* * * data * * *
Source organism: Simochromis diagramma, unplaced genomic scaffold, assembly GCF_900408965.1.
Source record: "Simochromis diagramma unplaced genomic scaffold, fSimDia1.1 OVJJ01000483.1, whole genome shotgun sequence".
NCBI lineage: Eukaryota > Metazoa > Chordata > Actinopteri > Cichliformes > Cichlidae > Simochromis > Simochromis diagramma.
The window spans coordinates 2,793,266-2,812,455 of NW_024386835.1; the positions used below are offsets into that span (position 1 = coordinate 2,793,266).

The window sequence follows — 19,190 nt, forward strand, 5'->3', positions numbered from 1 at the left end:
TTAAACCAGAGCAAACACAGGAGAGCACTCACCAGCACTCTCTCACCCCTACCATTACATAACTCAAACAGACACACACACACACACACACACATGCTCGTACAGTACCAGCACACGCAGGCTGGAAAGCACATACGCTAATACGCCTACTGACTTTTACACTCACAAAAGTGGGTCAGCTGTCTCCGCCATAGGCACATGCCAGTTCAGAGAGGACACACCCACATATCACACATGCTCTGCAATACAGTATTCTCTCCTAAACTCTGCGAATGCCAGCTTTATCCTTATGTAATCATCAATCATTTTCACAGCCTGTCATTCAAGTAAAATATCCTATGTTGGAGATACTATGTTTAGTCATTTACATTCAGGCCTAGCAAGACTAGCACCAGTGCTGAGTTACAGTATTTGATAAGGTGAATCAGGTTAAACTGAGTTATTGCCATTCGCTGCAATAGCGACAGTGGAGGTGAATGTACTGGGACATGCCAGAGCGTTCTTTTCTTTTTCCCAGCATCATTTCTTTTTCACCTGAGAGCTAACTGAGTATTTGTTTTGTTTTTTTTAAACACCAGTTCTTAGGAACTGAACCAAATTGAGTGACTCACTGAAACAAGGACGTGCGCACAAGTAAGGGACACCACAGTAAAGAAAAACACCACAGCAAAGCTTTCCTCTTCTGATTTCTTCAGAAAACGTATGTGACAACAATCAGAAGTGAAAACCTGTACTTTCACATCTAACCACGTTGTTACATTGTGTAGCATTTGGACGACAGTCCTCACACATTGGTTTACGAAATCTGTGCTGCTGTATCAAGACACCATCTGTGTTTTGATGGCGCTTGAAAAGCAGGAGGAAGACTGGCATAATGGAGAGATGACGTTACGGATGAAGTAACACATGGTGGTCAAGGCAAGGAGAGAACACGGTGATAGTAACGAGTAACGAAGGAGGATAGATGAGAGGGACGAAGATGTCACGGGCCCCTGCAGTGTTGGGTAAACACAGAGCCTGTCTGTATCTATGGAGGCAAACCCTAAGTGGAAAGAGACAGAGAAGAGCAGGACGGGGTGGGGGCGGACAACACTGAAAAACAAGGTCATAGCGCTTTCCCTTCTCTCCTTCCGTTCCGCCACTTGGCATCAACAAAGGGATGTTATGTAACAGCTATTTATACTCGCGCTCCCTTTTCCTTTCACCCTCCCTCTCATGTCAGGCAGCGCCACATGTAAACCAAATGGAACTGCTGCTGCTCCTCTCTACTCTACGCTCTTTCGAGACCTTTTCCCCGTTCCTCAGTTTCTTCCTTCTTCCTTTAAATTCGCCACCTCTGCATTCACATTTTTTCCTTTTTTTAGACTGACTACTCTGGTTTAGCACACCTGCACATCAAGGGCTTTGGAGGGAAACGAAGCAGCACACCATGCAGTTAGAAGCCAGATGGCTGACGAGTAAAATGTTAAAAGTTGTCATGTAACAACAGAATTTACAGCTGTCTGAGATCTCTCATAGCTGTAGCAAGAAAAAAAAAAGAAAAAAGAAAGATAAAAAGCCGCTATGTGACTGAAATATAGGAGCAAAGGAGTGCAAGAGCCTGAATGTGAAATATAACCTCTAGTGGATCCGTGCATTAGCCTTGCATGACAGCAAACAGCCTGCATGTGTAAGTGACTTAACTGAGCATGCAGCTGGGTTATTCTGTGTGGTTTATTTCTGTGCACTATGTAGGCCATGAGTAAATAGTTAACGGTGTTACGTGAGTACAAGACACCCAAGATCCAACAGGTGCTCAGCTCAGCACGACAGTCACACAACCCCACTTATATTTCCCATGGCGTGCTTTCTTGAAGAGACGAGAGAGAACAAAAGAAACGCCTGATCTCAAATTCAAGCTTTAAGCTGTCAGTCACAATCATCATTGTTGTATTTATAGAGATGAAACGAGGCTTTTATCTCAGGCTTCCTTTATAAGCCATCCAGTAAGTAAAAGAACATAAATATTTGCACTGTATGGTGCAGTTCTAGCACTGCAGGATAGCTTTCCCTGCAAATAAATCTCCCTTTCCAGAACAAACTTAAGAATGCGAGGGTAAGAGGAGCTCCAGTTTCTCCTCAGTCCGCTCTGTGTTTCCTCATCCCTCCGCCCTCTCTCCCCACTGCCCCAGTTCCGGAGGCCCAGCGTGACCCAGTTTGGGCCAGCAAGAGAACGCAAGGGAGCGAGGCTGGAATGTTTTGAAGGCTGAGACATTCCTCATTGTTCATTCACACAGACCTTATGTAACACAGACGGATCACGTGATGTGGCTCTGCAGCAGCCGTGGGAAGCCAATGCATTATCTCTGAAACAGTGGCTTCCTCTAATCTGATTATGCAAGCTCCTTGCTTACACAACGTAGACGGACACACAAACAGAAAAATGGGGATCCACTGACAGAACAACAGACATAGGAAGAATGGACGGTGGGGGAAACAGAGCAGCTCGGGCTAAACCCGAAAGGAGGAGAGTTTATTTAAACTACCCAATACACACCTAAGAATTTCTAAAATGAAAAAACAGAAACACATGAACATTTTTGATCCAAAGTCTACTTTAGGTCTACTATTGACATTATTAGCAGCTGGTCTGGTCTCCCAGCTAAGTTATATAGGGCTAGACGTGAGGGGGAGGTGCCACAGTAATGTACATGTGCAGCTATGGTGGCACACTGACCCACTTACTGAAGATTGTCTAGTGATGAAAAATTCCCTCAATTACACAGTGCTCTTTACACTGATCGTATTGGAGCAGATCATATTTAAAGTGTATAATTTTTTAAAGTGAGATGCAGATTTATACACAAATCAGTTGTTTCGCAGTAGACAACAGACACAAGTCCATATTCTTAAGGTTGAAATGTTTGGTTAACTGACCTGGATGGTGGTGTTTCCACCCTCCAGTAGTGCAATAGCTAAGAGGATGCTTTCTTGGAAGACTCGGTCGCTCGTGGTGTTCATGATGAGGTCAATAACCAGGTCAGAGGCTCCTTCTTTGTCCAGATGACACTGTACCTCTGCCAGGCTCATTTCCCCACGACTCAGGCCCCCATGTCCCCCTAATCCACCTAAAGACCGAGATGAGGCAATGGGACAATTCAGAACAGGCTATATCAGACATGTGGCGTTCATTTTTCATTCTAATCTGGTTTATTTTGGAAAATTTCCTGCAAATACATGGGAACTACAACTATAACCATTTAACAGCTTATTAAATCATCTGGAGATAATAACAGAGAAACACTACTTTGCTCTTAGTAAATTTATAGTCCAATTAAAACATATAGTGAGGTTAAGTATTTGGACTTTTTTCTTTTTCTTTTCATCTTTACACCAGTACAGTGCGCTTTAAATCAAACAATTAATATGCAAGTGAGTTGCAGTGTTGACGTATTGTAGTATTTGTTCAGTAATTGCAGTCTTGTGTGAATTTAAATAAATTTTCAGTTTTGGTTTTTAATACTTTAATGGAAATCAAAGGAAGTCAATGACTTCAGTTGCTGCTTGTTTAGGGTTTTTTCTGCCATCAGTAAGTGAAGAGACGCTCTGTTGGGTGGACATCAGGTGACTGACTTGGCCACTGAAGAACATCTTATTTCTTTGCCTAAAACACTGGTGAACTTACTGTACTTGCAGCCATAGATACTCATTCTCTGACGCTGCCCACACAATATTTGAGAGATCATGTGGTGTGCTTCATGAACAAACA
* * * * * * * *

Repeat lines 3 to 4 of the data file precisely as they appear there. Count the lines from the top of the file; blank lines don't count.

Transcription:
NCBI lineage: Eukaryota > Metazoa > Chordata > Actinopteri > Cichliformes > Cichlidae > Simochromis > Simochromis diagramma.
The window spans coordinates 2,793,266-2,812,455 of NW_024386835.1; the positions used below are offsets into that span (position 1 = coordinate 2,793,266).